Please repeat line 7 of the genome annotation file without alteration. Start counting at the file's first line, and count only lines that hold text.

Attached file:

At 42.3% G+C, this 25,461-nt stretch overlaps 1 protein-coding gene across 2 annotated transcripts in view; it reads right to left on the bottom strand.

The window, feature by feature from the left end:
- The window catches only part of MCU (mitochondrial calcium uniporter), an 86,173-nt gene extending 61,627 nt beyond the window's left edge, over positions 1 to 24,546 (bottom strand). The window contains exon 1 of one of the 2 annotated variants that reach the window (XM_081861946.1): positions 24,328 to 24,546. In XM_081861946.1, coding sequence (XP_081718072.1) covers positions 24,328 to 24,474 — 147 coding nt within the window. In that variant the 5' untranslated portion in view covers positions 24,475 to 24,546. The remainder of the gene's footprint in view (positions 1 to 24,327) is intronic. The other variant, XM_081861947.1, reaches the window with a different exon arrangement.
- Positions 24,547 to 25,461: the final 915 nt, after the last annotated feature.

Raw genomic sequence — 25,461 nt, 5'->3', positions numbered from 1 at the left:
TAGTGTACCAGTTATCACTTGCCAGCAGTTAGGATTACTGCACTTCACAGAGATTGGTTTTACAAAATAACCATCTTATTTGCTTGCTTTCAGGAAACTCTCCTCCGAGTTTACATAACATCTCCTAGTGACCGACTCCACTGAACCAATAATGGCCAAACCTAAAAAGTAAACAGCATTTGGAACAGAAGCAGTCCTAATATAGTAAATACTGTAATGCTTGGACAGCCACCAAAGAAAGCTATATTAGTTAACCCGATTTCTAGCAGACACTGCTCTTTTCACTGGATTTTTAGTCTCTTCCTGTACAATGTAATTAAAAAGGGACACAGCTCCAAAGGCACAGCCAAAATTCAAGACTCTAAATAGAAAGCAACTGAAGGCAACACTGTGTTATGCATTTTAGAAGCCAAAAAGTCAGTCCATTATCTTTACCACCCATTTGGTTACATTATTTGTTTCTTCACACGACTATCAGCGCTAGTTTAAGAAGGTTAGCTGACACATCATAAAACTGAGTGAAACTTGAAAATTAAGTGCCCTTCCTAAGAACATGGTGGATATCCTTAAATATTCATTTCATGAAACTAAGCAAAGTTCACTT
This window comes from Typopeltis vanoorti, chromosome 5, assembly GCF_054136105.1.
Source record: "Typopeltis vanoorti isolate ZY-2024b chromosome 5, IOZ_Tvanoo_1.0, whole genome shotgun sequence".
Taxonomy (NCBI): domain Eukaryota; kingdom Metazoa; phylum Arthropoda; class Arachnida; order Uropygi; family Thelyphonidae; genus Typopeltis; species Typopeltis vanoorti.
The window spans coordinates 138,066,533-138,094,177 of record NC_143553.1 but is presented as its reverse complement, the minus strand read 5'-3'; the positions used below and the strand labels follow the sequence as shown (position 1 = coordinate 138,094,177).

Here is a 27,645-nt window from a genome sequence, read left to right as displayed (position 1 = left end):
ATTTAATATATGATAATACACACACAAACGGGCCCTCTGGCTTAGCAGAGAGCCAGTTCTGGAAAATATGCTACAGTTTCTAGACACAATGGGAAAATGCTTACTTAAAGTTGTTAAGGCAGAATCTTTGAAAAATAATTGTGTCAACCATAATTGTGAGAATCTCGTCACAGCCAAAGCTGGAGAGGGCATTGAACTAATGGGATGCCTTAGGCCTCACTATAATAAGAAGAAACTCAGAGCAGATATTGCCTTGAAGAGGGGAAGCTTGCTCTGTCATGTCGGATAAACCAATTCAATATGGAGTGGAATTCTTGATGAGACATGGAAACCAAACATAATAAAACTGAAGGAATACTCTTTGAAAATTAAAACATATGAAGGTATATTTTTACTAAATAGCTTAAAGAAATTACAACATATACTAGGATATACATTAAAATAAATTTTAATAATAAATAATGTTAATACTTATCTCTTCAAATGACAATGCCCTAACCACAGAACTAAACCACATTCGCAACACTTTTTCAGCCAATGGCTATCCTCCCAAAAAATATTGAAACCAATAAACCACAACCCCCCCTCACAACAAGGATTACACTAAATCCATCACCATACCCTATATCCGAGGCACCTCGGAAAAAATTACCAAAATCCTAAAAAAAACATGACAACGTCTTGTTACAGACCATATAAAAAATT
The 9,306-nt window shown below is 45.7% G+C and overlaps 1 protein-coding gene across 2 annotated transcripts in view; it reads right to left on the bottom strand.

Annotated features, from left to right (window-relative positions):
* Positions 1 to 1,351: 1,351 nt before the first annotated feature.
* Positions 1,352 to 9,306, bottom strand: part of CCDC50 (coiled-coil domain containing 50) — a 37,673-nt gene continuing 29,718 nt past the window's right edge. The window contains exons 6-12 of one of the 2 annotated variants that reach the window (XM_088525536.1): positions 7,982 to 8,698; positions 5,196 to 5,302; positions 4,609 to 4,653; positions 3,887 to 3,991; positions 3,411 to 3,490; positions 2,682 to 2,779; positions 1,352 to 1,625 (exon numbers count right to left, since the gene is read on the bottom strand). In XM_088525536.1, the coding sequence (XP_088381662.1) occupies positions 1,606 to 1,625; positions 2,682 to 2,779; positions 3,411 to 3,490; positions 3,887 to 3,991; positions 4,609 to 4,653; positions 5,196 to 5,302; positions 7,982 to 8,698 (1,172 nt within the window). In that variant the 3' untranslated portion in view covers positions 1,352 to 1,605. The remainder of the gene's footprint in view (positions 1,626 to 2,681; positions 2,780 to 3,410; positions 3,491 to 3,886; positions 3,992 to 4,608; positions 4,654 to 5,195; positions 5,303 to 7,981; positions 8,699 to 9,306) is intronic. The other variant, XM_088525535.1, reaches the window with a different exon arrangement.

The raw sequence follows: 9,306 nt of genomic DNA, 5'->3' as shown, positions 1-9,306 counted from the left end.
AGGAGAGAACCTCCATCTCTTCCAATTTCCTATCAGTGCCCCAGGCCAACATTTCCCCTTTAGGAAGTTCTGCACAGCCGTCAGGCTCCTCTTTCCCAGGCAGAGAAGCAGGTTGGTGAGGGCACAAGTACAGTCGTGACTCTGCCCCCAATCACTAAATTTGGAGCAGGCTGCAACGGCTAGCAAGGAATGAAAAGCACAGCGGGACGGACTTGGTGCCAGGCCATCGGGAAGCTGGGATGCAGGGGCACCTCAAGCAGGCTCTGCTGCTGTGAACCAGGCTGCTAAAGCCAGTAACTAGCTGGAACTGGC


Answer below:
This window comes from Typopeltis vanoorti, chromosome 5, assembly GCF_054136105.1.